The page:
In addition, experience shows that the political voting pattern of the 16 to 17 age group is very similar to that of the 18 to 24 age group. They do not vote more radically.

There are many arguments in favour of lowering the active voting age to 16 and very few – perhaps none – against. The candidacy age should of course follow this.

The Socialist Group wants our democracies to be active, representative and sustainable, so we fully support the report and its recommendations along the path to lowering the voting age to 16 for local, regional, national and European elections in all European countries.

THE PRESIDENT (Translation) – Thank you, Mr Mogens Jensen. I call Mrs Guţu, on behalf of the Alliance of Liberals and Democrats for Europe.

Mrs GUŢU (Moldova) said she wished to tell the distinguished members of the Assembly how much she welcomed the opportunity to speak on behalf of the ALDE group. She congratulated the rapporteur, Mr Aligrudić, on his excellent report. The report, and the draft resolution contained within it, was extremely exhaustive and well-argued, and was of particular significance given the geo-political situation in Europe and elsewhere. Even if the issue seemed marginal to some given discussions about the future of the Assembly.

This was a debate about democracy. Access to democracy meant access to decision-making at all levels of government. Democracy was by its nature participatory. That was the scientific definition of democracy. The right to vote when a person reached maturity was a metaphysical overlay of democracy. But the reality must also be reflected upon, and reality was multi-faceted. The information society had exploded; the population continued to grow; migration was an increasingly salient issue and countries continued to face economic and social problems.

Young people should be allowed to participate at all levels of elections: local, national and European. However she would be honest and admit that it was not a view shared by all ALDE representatives who came from many different countries and democratic histories and cultural traditions. Nevertheless, she believed they were approaching a consensus.

The revolutions in many countries were in large part caused by young people, some of whom were younger than 16. The Venice Commission was currently drawing up draft constitutions for a number of north African countries which would require the extension of the voting franchise to 16-year-olds.

Moldova was in a transition towards greater democracy. The Twitter revolution of 7 April was a youth revolution and this had changed the distribution of power in Moldova. A new draft constitution was being drawn up by a committee of experts that would extend voting to 16-year-olds. If the Parliamentary Assembly adopted the draft resolution, it would be of great support to national parliaments in their efforts to lower the voting age. She believed that governments should give young people what they had been demanding for so long: the right to participate in democracy.

THE PRESIDENT – Thank you, Mrs Guţu. I call Mr Bosić.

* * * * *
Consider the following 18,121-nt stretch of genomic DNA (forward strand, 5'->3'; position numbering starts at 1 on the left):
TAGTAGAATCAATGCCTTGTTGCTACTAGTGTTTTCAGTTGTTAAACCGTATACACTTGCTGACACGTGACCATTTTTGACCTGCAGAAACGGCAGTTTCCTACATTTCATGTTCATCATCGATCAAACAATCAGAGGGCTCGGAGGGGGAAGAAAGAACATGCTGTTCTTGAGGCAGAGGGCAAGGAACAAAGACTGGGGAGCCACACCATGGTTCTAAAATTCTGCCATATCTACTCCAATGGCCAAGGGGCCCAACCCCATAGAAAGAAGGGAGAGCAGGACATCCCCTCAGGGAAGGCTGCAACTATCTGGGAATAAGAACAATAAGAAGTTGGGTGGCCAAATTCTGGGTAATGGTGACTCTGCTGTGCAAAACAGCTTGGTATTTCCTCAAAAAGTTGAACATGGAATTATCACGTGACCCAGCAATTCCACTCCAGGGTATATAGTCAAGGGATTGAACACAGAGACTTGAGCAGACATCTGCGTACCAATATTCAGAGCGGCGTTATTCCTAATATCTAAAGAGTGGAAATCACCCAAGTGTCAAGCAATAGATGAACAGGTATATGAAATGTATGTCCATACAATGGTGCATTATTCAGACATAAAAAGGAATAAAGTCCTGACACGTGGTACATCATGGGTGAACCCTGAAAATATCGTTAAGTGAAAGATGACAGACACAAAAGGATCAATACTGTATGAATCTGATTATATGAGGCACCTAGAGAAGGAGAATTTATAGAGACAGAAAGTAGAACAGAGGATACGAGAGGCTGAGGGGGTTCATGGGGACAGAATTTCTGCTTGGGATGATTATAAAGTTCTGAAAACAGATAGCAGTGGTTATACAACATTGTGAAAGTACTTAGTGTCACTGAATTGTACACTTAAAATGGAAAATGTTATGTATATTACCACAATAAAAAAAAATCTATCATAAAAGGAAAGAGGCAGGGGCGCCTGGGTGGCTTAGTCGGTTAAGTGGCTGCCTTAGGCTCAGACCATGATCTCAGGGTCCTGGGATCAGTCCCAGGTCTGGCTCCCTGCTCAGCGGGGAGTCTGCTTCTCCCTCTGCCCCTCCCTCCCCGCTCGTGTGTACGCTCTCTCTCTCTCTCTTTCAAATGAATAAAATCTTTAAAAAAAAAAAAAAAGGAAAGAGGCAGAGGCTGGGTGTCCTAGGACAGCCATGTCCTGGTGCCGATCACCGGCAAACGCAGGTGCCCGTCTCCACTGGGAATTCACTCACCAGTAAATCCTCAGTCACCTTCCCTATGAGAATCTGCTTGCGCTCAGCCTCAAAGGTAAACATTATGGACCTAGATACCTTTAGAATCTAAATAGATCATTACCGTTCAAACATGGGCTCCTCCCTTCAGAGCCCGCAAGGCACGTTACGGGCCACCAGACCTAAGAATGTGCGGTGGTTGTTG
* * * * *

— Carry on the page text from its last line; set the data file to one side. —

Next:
Mr BOSIĆ (Bosnia and Herzegovina) – My compliments to the rapporteur, Mr Aligrudić, on his report. I am sure that the poor attendance for this debate is due to the fact that it is a Thursday evening and does not reflect the interest in this topic, which is extremely important for the future of Europe and democracy. We are sure that 15, 16 and 17-year-olds today have much more information than they had 20 or 30 years ago. The question is: are they capable of processing that information? Can they identify what is important and what is not? My group has a different point of view on this topic.

This draft resolution on lowering the voting age to 16 is a very serious matter, so we should raise a few questions. Is this honourable Assembly entitled to make this kind of recommendation to national parliaments? Is voting age a matter of human rights? If so, why are the human rights of 15 and 14-year-olds and younger children not violated? Shall we lower the voting age every 10 years? Connecting human rights to voting age is a slippery slope. Is it a question of increasing voter participation among the younger population? If so, another set of measures should be implemented. If we need more young people in parliaments, this is not the solution to that problem.

Many respectable national parliaments have recently discussed this kind of initiative, and very few adopted a change in the voting age. Only one, the Austrian Parliament, adopted the change. If we have rejected these initiatives in our national parliaments, why would we vote for this resolution in the Council of Europe Assembly? Would it not be wiser to wait and see the effect of such decisions in countries that have already lowered the voting age?

It is for national parliaments to decide on voting age thresholds, bearing in mind the cultural differences and habits that exist in different countries. It would not be correct to suggest to national parliaments that they lower the voting age to 16. Thank God my children did not have the right to vote when they were 16. I can imagine different political parties chasing them during school breaks. I am also sure that if they voted for me as a candidate at that time, they would have been the most demanding voters I ever had.